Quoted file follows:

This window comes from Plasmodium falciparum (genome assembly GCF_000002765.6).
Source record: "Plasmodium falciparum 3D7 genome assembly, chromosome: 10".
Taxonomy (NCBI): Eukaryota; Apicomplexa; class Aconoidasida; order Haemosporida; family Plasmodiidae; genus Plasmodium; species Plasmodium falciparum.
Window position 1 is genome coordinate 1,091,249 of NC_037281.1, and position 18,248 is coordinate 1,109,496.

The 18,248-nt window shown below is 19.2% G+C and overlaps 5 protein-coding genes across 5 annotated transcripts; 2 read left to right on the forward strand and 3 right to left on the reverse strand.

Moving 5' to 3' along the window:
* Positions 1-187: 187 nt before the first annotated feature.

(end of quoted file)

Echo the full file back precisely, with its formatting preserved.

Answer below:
This window comes from Plasmodium falciparum (genome assembly GCF_000002765.6).
Source record: "Plasmodium falciparum 3D7 genome assembly, chromosome: 10".
Taxonomy (NCBI): Eukaryota; Apicomplexa; class Aconoidasida; order Haemosporida; family Plasmodiidae; genus Plasmodium; species Plasmodium falciparum.
Window position 1 is genome coordinate 1,091,249 of NC_037281.1, and position 18,248 is coordinate 1,109,496.

The 18,248-nt window shown below is 19.2% G+C and overlaps 5 protein-coding genes across 5 annotated transcripts; 2 read left to right on the forward strand and 3 right to left on the reverse strand.

Moving 5' to 3' along the window:
* Positions 1-187: 187 nt before the first annotated feature.